Across the city, and beyond, we saw, from the terrace, the old mountain of the warm heart, smoking amiably, and the lights of Torre del Greco at its feet, and there, across the bay, I beheld, as I had nightly so long ago, the lamps of Castellamare, of Sorrento; then, after a stretch of water, a twinkling which was Capri. How good it was to know that all these had not taken advantage of my long absence to run away and vanish, as I had half feared they would. Those who have lived here love them well; and it was a happy thought that the beautiful lady knew them now, and shared them. I had never known quite all their loveliness until I felt that she knew it too. This was something that I must never tell her—yet what happiness there was in it!
I stood close to the railing, with a rambling gaze over this enchanted earth and sea and sky, while my friend walked nervously up and down behind me. We had come to Naples in the late afternoon, and had found a note from Mrs. Landry at our hotel, asking us for dinner. Poor Jr. had not spoken more than twice since he had read me this kind invitation, but now I heard a low exclamation from him, which let me know who was approaching; and that foolish trembling got hold of me again as I turned.
Mrs. Landry came first, with outstretched hand, making some talk excusing delay; and, after a few paces, followed the loveliest of all the world. Beside her, in silhouette against the white window lights of the hotel, I saw the very long, thin figure of a man, which, even before I recognized it, carried a certain ominousness to my mind.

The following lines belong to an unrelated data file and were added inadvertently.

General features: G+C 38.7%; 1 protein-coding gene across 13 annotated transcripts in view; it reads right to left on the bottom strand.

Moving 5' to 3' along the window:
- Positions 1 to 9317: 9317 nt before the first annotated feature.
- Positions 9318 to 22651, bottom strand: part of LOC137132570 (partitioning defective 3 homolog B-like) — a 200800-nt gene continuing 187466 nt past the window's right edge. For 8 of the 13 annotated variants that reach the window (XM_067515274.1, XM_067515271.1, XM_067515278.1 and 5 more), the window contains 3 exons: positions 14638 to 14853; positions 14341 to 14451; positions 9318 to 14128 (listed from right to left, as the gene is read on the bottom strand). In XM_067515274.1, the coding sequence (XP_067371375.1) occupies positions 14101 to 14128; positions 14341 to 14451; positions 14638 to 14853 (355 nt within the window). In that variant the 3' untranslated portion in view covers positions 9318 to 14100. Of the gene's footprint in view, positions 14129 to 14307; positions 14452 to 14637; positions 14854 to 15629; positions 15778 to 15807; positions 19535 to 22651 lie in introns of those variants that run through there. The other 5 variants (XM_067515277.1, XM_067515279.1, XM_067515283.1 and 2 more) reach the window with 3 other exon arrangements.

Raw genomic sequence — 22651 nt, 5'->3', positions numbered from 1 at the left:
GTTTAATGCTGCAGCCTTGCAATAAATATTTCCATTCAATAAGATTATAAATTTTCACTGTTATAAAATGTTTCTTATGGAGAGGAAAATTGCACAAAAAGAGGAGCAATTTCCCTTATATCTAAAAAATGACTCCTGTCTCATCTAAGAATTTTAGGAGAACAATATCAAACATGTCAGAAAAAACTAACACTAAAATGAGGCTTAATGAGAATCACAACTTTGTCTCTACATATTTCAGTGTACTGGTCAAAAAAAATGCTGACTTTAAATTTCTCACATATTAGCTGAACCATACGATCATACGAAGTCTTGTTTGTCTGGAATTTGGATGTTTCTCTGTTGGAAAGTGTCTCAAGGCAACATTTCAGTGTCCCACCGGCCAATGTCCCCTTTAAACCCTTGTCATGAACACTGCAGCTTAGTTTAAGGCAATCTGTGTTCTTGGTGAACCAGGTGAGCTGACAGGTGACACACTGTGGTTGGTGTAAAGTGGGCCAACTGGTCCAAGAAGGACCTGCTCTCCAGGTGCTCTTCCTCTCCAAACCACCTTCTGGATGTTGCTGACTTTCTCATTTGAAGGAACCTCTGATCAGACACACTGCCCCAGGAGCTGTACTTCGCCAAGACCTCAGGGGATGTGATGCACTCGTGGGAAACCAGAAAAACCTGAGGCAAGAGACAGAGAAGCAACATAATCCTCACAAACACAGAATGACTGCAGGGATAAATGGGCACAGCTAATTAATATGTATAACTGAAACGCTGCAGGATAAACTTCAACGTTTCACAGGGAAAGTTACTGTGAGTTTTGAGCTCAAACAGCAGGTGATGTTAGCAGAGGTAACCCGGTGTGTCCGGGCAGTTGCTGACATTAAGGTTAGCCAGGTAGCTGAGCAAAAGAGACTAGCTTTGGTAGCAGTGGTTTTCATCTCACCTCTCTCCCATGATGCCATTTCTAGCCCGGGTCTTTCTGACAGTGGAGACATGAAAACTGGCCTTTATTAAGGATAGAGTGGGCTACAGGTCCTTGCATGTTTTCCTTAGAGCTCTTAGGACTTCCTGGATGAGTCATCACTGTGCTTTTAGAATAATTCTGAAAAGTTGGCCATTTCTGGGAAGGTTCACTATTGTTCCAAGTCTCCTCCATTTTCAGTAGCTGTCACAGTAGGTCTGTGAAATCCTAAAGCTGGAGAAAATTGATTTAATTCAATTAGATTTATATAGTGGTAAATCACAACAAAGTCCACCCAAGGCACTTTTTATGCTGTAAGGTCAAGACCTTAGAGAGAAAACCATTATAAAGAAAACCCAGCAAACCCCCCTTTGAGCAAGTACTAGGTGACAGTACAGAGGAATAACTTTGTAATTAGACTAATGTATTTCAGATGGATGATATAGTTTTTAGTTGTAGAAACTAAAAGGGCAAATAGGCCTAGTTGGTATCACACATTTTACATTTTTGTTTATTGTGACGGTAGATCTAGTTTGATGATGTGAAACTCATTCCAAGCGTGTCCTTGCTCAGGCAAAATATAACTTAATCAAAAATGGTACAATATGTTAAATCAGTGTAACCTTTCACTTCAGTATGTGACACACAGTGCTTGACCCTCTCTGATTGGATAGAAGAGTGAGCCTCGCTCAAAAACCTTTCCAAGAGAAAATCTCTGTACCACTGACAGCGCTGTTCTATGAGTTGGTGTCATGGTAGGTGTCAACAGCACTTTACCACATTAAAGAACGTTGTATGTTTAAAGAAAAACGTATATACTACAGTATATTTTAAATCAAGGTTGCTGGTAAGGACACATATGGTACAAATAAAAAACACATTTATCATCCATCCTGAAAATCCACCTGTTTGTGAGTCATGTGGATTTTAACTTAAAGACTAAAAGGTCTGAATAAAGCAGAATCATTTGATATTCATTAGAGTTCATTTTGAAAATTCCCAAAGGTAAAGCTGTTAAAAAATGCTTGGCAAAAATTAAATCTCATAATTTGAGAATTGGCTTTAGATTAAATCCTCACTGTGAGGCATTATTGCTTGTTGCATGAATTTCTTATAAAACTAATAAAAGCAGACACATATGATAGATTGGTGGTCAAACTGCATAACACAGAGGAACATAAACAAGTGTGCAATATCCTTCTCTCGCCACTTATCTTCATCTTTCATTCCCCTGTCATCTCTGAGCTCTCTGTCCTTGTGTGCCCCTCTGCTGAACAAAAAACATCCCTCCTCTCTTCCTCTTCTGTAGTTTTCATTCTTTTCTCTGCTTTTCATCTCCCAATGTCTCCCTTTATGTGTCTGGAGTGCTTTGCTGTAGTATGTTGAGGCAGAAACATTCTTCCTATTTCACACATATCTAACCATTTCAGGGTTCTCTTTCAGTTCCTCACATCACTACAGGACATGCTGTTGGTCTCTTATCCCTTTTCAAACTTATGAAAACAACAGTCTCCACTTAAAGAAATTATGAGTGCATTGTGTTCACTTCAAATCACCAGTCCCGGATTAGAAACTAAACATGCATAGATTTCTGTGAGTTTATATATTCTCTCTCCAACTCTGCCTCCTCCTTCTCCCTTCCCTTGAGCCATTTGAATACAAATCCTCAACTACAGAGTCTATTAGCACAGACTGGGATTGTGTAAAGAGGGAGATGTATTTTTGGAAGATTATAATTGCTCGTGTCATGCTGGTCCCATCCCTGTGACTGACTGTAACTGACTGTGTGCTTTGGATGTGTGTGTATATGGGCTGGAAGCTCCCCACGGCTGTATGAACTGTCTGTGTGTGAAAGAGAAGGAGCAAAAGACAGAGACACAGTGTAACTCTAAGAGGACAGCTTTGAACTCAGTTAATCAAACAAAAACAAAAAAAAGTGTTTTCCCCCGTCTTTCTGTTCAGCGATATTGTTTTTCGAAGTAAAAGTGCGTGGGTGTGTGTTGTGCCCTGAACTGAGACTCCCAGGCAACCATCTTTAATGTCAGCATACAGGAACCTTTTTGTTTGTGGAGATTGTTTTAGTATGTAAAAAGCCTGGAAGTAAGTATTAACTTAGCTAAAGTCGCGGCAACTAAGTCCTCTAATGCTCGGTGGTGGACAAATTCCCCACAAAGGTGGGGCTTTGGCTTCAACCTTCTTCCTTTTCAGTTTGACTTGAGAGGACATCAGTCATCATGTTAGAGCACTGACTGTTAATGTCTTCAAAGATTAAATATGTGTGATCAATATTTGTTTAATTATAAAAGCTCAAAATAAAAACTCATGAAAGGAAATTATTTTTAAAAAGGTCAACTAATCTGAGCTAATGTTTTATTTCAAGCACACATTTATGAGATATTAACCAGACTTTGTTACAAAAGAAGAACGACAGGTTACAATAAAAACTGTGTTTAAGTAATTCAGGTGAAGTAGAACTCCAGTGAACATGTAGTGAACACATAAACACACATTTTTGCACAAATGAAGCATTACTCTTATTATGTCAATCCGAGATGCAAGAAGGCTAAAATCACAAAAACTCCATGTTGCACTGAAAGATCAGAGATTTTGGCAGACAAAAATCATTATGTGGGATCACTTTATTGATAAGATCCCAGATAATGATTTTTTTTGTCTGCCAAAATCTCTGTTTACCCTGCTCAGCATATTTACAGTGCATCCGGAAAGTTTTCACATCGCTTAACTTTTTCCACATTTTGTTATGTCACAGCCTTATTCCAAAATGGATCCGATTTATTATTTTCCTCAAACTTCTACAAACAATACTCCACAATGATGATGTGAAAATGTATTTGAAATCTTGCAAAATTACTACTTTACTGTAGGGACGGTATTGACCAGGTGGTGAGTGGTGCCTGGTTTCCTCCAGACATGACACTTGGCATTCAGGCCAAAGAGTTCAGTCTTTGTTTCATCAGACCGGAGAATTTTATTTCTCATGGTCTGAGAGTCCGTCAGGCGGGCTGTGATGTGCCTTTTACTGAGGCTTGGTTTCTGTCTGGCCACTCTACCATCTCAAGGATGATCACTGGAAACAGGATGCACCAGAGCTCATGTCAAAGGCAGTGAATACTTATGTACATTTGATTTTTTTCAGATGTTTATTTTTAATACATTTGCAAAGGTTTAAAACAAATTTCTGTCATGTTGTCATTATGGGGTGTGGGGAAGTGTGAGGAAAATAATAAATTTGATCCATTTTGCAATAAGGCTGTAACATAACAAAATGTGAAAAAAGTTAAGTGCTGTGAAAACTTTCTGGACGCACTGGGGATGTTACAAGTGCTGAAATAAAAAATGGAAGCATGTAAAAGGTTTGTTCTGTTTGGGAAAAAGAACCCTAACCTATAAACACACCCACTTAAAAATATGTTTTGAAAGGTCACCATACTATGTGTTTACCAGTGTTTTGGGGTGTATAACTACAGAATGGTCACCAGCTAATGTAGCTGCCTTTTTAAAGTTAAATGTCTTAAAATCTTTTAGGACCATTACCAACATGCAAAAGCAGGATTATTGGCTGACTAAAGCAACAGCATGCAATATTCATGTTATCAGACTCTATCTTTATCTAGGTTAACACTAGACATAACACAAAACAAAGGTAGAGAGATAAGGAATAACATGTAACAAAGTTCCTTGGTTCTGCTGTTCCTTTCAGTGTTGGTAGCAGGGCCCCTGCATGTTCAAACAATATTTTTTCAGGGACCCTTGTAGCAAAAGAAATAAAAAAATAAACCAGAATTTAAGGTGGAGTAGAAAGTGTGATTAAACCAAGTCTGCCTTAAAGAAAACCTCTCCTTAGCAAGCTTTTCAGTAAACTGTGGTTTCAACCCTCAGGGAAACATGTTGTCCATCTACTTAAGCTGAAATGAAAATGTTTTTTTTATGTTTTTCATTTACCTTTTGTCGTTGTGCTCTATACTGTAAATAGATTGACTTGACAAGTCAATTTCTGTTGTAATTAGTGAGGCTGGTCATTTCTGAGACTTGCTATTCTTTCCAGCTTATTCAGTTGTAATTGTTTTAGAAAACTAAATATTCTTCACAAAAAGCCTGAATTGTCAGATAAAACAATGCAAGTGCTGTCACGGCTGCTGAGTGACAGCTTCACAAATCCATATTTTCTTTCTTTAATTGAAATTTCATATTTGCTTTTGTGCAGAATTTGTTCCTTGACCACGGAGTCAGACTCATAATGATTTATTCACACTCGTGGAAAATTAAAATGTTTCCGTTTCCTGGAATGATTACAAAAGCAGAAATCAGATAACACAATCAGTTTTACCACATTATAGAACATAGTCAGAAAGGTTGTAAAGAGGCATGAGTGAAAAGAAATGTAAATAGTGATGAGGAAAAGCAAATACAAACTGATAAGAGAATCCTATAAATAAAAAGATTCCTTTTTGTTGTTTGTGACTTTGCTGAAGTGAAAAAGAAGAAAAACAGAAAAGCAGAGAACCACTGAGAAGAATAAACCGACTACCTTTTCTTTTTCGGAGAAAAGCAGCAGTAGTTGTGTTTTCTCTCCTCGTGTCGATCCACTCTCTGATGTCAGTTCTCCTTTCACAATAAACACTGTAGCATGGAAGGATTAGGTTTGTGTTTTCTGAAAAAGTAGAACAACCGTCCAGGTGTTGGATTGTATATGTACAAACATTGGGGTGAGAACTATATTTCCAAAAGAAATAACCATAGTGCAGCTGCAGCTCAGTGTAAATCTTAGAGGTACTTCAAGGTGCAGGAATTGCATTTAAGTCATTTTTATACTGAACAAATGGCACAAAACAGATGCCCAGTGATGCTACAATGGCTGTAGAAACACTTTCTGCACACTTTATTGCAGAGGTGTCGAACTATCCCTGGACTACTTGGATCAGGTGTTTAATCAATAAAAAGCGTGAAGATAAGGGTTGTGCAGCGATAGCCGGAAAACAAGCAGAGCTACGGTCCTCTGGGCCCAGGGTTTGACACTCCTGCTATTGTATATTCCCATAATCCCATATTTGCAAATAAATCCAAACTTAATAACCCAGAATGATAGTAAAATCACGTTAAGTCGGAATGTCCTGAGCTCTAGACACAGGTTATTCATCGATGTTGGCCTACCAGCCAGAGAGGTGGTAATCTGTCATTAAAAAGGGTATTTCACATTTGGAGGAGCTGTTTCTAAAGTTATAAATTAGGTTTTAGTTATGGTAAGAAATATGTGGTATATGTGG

Mrs. Landry, in spite of her florid contentedness, had sometimes a fluttering appearance of trivial agitations.
“The Prince came down from Rome this morning,” she said nervously, and I saw my friend throw back his head like a man who declines the eye-bandage when they are going to shoot him. “He is dining with us. I know you will be glad to meet him.”
The beautiful lady took Poor Jr.’s hand, more than he hers, for he seemed dazed, in spite of the straight way he stood, and it was easy to behold how white his face was. She made the presentation of us both at the same time, and as the other man came into the light, my mouth dropped open with wonder at the singular chances which the littleness of our world brings about.
“Prince Caravacioli, Mr. Poor. And this is Signor Ansolini.”
It was my half-brother, that old Antonio!
Never lived any person with more possession of himself than Antonio; he bowed to each of us with the utmost amiability; and for expression—all one saw of it was a little streak of light in his eye-glass.
“It is yourself, Raffaele?” he said to me, in the politest manner, in our own tongue, the others thinking it some commonplace, and I knew by his voice that the meeting was as surprising and as exasperating to him as to me.